THE MICHIGAN DAILY
'FRIDAY, MARCH 5, 1954
SIX THE MICHIGAN DAILY 1~'RIDAY, MAR01 5, 1954
Extension Service Offers
Course in Radar Systems
For ham radio operators and which are only uncovered
others who are interested in gain- rr
ing a practical knowledge of radar practical experience.
and electronic circuits, a special Such a course, he saidis
University extension course is be- benefit to students directly
ing taught this semester.' cerned with radar or electr
The course, entitled "Radar
Systems and Circuits" is cur-
rently being taught by George A.
Wilcox, a University graduate.
Wilcox declared that the need
for such a course occurred to
him aftbr graduation from the
University when he "began to
apply the theories I had learned
and found the problems I ran
into required the ability to un-
derstand the general problems
ant will also give vaalUale inoor
mation which can be used in ap-
The information presented
here, he pointed out, is not given
in any regular course, even on
the graduate level. It is a result
of working in the field, he said.
The course, which meets at 7
p.m. on Thursdays in the Business
Administration Bldg., is given at
the cost of $18 a semester and is
offered without credit.
Spring and its accompanying as-
tronomical attractions will enliven
the heavens during the month of
March, according to Prof. Hazel
M. Losh, of the astronomy depart-
Arriving at 10:54 p.m., March 20,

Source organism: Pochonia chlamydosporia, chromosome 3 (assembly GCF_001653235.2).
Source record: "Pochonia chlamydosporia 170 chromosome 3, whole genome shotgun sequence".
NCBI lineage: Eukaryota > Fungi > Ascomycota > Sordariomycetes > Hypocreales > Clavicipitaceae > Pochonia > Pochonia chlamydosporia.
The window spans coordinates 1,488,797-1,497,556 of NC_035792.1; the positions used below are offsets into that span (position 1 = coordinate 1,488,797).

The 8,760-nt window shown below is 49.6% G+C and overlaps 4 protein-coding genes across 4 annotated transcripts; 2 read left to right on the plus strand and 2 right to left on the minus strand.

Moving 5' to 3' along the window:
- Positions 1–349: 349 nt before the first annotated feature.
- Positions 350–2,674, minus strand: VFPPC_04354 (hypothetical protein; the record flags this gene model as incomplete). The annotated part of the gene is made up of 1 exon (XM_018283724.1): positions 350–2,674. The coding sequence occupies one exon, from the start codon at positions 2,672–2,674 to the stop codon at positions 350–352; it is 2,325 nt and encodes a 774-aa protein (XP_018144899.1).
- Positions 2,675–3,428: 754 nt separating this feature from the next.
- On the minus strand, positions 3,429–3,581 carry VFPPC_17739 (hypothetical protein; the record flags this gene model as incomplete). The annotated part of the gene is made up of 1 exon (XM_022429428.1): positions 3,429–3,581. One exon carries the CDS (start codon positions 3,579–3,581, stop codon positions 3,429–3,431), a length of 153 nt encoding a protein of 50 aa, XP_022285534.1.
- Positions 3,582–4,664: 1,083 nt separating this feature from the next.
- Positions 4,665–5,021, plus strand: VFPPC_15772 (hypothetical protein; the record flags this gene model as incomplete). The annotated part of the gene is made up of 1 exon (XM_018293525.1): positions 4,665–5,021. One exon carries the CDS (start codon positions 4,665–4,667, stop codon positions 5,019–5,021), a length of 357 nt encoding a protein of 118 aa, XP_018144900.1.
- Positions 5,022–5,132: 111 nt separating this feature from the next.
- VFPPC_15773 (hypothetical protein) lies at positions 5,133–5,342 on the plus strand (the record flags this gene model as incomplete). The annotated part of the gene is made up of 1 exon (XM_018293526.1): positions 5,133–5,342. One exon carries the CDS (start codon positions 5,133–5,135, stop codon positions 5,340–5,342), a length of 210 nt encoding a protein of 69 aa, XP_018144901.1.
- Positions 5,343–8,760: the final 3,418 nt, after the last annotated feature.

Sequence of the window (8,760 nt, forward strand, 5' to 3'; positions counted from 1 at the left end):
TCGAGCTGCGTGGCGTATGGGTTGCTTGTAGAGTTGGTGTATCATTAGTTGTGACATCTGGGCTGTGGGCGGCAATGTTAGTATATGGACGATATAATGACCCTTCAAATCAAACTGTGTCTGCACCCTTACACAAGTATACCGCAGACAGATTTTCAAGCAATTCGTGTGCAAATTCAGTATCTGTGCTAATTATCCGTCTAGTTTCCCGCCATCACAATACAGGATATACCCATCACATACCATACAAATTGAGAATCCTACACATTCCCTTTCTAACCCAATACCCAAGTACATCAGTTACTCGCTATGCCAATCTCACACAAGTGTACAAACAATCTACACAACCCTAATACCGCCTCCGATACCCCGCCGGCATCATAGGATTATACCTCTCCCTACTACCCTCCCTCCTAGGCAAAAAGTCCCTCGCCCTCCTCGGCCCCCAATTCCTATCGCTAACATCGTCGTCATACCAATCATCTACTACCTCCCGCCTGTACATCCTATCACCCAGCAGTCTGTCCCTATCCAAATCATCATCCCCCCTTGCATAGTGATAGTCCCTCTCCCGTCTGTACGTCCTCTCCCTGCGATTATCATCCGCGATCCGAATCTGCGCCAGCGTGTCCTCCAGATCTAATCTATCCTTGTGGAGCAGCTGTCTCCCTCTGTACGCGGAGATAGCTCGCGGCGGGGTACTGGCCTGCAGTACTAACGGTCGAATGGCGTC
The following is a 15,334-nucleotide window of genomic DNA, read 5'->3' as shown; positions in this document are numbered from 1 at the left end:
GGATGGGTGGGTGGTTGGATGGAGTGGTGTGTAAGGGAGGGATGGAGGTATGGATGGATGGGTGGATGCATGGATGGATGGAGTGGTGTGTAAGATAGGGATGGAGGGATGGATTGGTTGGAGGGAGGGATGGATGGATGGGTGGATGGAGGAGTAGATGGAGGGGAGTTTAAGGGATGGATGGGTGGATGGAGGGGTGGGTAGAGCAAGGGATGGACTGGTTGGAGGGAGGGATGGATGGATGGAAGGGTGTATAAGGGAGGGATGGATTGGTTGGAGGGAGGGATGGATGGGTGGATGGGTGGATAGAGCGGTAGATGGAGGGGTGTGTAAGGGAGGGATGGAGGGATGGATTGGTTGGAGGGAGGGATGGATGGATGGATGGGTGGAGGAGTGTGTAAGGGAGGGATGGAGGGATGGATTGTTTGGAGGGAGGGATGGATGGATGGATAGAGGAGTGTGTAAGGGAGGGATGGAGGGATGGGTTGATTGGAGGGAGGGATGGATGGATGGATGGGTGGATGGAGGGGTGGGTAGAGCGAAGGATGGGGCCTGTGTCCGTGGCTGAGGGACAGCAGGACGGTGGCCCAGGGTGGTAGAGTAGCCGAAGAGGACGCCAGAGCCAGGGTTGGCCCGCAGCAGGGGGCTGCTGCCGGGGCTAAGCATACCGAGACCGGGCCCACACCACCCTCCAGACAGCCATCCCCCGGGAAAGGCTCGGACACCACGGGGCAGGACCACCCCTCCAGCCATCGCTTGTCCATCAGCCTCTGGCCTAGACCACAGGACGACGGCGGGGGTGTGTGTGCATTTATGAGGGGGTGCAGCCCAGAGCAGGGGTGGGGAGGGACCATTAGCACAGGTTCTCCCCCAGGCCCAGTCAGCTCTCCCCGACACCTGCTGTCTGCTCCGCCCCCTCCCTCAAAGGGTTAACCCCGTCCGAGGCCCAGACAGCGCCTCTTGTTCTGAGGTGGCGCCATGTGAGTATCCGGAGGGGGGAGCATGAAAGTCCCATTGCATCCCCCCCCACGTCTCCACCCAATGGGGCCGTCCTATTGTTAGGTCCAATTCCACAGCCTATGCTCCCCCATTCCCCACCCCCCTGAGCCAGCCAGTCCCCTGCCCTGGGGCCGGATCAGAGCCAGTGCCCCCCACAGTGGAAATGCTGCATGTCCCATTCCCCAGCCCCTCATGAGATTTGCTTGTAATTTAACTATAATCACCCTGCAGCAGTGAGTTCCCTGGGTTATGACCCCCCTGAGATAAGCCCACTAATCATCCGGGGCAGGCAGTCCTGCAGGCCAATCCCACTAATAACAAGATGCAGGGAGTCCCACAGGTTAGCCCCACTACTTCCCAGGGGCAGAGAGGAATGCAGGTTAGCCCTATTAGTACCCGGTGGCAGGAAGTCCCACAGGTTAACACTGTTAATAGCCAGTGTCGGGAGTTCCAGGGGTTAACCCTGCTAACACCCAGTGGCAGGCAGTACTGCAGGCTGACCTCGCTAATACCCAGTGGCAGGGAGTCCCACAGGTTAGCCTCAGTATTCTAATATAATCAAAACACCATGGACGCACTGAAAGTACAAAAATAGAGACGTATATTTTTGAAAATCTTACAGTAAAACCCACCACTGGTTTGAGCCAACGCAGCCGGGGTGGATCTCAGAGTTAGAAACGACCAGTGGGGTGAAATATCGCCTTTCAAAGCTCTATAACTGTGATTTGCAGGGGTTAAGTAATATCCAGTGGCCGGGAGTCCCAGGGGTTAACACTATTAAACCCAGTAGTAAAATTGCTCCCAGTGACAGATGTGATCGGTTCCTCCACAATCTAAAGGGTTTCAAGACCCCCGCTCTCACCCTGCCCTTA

spring will make its appearance
six hours later than last year, Prof.
Losh points out. This is because
the season arrives when the sun
crosses the equator on its way
north in its apparent yearly path.
The professor explains that
the sun on this day "will rise
and set exactly at the east and
west points of the horizon, mak-
ing day and night the same 12
hour length." In addition, the
sun will shine more directly on
the northern hemisphere after
this date, warming up that half
of the earth.
According to Miss Losh, "the
time of the full moon this month,
March 19, takes on special signif-
icance because it helps to fix the
date of Easter." This will be on
April 18, the first Sunday after
the next full moon.
I ENGINEERS 1
Representatives of the
(Continued from Page 1)
This futile search for men was
also asserted in two other com-
plaints. "The good looking ones
all hibernate on weekends," said
Myrna Noodleman, '56. Pat Rug-
gles had her own particular prob-
lem: "Where are the tall ones?"
Miss Ruggles is five feet nine.
"A boy doesn't have to spend a
lot of money to impress angirl,
though they think they do," Corky
Napier said. "It's not the money
that makes the impression. Also
we like intelligent boys, but not
A COED who 'wouldn't dare give
my name,' sadly stated: "They
won't ask a girl out unless she's
good-looking. And the girl with
personality that does not have
pretty features or figure is ignored
more often than the pretty one."
Carol Kitt, '57, was brief. "They
hide," she said.
Just as brief, but more opti-
mistic was Ann Stuart, '55, who
summed Michigan men up as
"Fast, furious and wonderful."
A Tyler house coed, afraid of
'hurting her boyfriend, preferred
anonymity but said: "The guys up
here think they're so great. They
are nothing but a bunch of colos-
sal bores. And they don't know
when to give up."
And the girls of Pi Beta Phi so-
rority had but one gripe :
"They refer to us as the 'frigid
The fourth lesson in the Univer-